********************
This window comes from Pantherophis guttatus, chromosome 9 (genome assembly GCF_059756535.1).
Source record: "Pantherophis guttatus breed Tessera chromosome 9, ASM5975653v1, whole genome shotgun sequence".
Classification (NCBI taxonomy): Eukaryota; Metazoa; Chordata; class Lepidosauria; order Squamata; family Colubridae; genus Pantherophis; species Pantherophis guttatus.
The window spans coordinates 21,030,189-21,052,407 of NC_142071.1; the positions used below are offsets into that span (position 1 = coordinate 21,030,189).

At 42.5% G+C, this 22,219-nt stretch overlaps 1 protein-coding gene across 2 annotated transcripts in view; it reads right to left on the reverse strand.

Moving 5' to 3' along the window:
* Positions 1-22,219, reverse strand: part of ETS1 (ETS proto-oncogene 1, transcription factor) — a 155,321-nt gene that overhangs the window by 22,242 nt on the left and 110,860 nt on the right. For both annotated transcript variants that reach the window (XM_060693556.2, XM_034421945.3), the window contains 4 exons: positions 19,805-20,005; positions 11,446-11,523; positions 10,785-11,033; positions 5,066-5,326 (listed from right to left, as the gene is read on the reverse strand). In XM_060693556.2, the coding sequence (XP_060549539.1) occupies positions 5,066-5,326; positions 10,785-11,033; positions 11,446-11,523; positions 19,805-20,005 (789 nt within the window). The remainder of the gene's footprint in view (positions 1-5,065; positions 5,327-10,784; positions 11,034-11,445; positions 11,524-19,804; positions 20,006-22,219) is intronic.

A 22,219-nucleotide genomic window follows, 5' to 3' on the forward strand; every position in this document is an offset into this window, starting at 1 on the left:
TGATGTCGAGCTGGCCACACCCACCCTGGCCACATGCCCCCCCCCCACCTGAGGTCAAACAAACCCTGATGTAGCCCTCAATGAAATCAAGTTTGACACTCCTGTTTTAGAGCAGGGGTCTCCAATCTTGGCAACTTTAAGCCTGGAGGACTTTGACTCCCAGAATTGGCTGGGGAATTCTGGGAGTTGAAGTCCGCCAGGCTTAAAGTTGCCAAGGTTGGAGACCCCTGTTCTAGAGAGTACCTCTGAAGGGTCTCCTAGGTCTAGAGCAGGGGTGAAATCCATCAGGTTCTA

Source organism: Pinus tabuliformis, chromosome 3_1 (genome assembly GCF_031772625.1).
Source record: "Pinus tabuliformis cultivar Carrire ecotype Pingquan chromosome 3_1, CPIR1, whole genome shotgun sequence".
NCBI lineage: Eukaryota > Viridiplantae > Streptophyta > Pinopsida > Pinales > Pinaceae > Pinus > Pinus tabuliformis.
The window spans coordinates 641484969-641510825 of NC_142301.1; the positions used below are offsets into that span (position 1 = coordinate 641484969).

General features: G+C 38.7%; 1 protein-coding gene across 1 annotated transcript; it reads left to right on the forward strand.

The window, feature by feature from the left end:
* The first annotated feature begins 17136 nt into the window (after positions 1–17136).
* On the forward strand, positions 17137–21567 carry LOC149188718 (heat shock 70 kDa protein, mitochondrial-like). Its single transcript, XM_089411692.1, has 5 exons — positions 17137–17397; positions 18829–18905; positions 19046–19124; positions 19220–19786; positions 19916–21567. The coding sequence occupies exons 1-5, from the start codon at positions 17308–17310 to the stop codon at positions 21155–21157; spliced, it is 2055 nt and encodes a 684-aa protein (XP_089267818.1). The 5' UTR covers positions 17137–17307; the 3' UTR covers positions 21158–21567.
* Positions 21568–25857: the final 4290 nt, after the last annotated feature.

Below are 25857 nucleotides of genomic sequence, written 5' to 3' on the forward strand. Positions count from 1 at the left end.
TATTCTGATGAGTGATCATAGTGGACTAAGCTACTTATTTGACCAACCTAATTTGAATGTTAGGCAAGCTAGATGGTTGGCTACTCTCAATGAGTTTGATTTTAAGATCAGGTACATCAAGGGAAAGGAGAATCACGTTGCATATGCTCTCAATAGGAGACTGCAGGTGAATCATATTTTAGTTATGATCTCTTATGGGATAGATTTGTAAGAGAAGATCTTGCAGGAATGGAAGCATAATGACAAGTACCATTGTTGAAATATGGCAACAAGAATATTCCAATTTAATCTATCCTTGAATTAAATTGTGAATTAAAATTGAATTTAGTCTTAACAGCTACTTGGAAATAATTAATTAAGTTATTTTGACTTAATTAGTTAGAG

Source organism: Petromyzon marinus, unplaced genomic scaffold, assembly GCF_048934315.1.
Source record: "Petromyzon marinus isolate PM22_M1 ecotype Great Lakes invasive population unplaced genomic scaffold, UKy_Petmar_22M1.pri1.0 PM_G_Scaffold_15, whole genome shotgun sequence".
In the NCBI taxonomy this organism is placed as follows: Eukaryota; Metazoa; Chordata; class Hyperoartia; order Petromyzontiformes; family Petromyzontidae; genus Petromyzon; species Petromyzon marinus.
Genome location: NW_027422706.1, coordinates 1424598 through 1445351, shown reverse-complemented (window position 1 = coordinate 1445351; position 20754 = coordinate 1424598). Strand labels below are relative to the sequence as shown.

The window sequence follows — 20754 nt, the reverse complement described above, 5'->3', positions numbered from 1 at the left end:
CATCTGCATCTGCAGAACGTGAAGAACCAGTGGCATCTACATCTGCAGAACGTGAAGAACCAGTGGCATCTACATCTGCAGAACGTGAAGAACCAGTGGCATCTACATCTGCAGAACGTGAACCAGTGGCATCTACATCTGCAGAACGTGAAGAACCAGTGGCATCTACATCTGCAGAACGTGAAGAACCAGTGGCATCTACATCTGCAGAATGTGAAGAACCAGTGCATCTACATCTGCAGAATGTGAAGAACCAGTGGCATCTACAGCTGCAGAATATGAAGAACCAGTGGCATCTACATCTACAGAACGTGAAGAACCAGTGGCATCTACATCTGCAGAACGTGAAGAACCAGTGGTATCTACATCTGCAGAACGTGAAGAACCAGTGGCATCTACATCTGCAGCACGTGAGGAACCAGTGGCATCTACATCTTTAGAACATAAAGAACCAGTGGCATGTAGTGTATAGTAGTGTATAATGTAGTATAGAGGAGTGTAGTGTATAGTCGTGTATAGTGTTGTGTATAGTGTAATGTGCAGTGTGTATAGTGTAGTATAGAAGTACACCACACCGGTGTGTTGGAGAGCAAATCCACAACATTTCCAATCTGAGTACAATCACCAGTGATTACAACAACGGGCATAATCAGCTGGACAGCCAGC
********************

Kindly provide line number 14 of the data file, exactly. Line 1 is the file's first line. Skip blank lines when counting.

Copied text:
General features: G+C 38.7%; 1 protein-coding gene across 1 annotated transcript; it reads left to right on the forward strand.